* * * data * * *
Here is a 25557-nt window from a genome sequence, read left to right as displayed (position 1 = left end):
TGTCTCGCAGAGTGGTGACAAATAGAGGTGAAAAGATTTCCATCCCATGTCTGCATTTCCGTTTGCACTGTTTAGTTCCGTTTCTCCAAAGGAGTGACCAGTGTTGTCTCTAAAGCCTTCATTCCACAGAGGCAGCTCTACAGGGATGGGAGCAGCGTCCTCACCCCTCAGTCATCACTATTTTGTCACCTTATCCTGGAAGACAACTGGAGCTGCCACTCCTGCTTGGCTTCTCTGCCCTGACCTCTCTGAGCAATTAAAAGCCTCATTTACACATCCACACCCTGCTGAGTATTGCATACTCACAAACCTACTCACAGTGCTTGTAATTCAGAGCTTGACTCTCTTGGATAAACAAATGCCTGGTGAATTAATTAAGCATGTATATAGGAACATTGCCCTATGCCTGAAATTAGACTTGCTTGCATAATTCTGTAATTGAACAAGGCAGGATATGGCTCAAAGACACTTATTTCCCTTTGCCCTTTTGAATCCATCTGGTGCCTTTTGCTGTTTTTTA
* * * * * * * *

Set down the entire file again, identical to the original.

Here is a 25557-nt window from a genome sequence, read left to right as displayed (position 1 = left end):
TGTCTCGCAGAGTGGTGACAAATAGAGGTGAAAAGATTTCCATCCCATGTCTGCATTTCCGTTTGCACTGTTTAGTTCCGTTTCTCCAAAGGAGTGACCAGTGTTGTCTCTAAAGCCTTCATTCCACAGAGGCAGCTCTACAGGGATGGGAGCAGCGTCCTCACCCCTCAGTCATCACTATTTTGTCACCTTATCCTGGAAGACAACTGGAGCTGCCACTCCTGCTTGGCTTCTCTGCCCTGACCTCTCTGAGCAATTAAAAGCCTCATTTACACATCCACACCCTGCTGAGTATTGCATACTCACAAACCTACTCACAGTGCTTGTAATTCAGAGCTTGACTCTCTTGGATAAACAAATGCCTGGTGAATTAATTAAGCATGTATATAGGAACATTGCCCTATGCCTGAAATTAGACTTGCTTGCATAATTCTGTAATTGAACAAGGCAGGATATGGCTCAAAGACACTTATTTCCCTTTGCCCTTTTGAATCCATCTGGTGCCTTTTGCTGTTTTTTA